Google is shutting down wave.google.com. Back in 2009 it was the most exciting piece of software to come along in years. A real-time multi-user rich document editor!! So it can be a chat window, a collaborative Word document, a scrapbook, a planning area, an e-mail thread, a live news update… Google boiled it down to “A wave can be both a document and a conversation.”
Its demise was almost preordained when Gmail didn’t show new and updated waves. Perhaps another SPage’s law: If it has its own inbox, then it’s probably going to fail. After dealing with my regular Gmail inbox, the last thing I want to do is go to another inbox and fuss with that. And Gmail isn’t even my main e-mail account, so I rarely get to Gmail, let alone other Google inboxes! Which reminds me, maybe I’ve got new messages in my Google Voice inbox…
The ideas/ideals of Google Wave live on in other Google products. Several people can work on the same Google Docs document at the same time and it has a separate chat window. And Google documented the underlying Wave federation protocol and released an open source implementation. Building on that codebase, Etherpad lets multiple people go to a URL and simultaneously edit its text; then Mozilla turned this into htmlpad which lets multiple people author the same HTML document.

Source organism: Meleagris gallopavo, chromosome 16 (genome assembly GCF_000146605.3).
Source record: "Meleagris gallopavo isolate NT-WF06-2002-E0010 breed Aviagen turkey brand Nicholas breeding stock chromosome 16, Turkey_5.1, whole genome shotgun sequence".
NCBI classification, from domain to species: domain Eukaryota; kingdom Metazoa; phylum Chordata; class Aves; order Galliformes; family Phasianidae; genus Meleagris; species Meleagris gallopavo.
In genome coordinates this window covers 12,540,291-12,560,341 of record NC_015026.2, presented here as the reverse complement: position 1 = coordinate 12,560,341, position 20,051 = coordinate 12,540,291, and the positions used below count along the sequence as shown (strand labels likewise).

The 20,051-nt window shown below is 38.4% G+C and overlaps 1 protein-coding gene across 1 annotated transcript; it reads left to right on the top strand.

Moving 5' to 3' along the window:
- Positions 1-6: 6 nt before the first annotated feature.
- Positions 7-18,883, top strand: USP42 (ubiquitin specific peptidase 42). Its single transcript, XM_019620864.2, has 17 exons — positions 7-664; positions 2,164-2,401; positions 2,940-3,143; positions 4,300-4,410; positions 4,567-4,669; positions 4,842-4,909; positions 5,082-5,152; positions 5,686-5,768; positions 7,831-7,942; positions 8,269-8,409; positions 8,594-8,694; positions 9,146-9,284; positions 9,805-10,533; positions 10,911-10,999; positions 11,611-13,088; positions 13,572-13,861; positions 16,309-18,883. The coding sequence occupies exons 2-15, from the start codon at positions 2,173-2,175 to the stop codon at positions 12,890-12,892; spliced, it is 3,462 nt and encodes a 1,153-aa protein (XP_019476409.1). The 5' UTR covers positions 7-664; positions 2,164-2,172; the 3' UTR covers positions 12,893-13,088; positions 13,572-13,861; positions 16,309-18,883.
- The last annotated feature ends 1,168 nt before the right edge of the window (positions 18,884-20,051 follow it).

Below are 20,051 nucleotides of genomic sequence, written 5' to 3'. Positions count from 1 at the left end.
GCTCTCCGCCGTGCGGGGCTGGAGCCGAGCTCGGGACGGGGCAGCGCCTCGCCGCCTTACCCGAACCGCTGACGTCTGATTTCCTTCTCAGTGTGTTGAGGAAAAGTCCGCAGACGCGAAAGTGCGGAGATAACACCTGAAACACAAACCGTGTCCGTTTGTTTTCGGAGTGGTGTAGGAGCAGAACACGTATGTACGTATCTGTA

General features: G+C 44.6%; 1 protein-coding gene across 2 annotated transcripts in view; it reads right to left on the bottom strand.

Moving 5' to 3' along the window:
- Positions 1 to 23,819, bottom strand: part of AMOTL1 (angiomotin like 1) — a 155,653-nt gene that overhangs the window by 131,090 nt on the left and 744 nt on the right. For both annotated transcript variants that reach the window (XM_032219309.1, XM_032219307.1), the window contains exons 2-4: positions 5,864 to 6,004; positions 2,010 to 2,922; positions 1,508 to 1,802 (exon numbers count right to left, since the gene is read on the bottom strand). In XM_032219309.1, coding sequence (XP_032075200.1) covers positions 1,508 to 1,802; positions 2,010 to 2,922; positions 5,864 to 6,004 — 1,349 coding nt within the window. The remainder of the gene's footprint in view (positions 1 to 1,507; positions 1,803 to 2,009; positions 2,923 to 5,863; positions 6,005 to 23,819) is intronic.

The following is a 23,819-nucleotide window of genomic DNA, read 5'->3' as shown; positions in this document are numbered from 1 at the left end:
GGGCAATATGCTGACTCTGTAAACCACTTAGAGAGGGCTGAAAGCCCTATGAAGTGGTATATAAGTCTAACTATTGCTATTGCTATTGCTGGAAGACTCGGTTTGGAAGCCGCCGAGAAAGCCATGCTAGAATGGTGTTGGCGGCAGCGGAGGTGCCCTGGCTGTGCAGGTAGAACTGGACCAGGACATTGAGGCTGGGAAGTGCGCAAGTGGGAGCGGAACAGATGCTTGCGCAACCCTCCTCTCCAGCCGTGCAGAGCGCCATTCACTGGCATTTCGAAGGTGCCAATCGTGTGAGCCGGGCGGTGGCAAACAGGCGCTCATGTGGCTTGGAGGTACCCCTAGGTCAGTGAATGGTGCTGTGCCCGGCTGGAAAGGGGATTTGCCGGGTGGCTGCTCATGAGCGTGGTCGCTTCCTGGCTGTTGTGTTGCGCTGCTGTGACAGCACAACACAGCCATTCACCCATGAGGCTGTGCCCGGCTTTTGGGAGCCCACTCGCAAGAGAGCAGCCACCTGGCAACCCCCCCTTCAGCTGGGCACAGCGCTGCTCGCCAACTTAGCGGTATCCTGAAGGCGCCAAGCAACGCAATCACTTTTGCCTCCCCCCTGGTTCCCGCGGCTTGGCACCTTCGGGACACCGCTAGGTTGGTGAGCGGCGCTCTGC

So instead of Google Wave taking over everything thanks to its fundamental do-everything capabilities, existing web software and new web niches have adopted its features. I think free-form amorphous collaboration is just too uncertain for us humans, even with revision history and rollback. The idea that your chat could be turned into a presentation, or your e-mail can be rewritten by someone else, is disquieting, even though in a digital fungible world that’s always the case. Google Wave too explicitly showed our 1s and 0s are just an amorphous lump of clay, most people need a framework such as my sent e-mail – your reply, my chat – your response, or my version of the Word doc – everyone else’s ^%$#@! e-mail attachment; though the success of wikis suggest many of us can give up authorship in the right context.